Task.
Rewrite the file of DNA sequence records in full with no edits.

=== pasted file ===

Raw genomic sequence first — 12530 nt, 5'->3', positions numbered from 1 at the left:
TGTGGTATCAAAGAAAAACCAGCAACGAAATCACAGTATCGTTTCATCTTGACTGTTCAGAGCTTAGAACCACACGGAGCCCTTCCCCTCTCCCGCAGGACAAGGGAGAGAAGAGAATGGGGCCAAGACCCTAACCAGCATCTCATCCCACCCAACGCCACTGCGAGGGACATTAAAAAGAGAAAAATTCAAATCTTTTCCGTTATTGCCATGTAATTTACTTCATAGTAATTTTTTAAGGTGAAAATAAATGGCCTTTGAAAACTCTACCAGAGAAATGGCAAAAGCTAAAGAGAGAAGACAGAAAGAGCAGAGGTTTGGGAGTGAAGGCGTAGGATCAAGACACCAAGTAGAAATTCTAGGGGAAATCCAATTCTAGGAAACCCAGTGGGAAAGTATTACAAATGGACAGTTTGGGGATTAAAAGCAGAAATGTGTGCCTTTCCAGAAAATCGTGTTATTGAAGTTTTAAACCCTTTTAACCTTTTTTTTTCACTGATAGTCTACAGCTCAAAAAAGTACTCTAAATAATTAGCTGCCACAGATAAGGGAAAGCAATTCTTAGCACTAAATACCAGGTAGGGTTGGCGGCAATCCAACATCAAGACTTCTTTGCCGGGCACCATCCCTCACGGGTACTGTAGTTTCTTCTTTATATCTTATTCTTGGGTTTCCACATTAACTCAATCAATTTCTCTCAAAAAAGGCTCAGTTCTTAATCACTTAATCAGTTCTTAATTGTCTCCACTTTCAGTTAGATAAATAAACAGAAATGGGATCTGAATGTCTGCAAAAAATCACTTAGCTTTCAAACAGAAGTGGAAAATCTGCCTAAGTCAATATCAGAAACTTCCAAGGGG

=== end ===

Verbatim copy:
Raw genomic sequence first — 12530 nt, 5'->3', positions numbered from 1 at the left:
TGTGGTATCAAAGAAAAACCAGCAACGAAATCACAGTATCGTTTCATCTTGACTGTTCAGAGCTTAGAACCACACGGAGCCCTTCCCCTCTCCCGCAGGACAAGGGAGAGAAGAGAATGGGGCCAAGACCCTAACCAGCATCTCATCCCACCCAACGCCACTGCGAGGGACATTAAAAAGAGAAAAATTCAAATCTTTTCCGTTATTGCCATGTAATTTACTTCATAGTAATTTTTTAAGGTGAAAATAAATGGCCTTTGAAAACTCTACCAGAGAAATGGCAAAAGCTAAAGAGAGAAGACAGAAAGAGCAGAGGTTTGGGAGTGAAGGCGTAGGATCAAGACACCAAGTAGAAATTCTAGGGGAAATCCAATTCTAGGAAACCCAGTGGGAAAGTATTACAAATGGACAGTTTGGGGATTAAAAGCAGAAATGTGTGCCTTTCCAGAAAATCGTGTTATTGAAGTTTTAAACCCTTTTAACCTTTTTTTTTCACTGATAGTCTACAGCTCAAAAAAGTACTCTAAATAATTAGCTGCCACAGATAAGGGAAAGCAATTCTTAGCACTAAATACCAGGTAGGGTTGGCGGCAATCCAACATCAAGACTTCTTTGCCGGGCACCATCCCTCACGGGTACTGTAGTTTCTTCTTTATATCTTATTCTTGGGTTTCCACATTAACTCAATCAATTTCTCTCAAAAAAGGCTCAGTTCTTAATCACTTAATCAGTTCTTAATTGTCTCCACTTTCAGTTAGATAAATAAACAGAAATGGGATCTGAATGTCTGCAAAAAATCACTTAGCTTTCAAACAGAAGTGGAAAATCTGCCTAAGTCAATATCAGAAACTTCCAAGGGG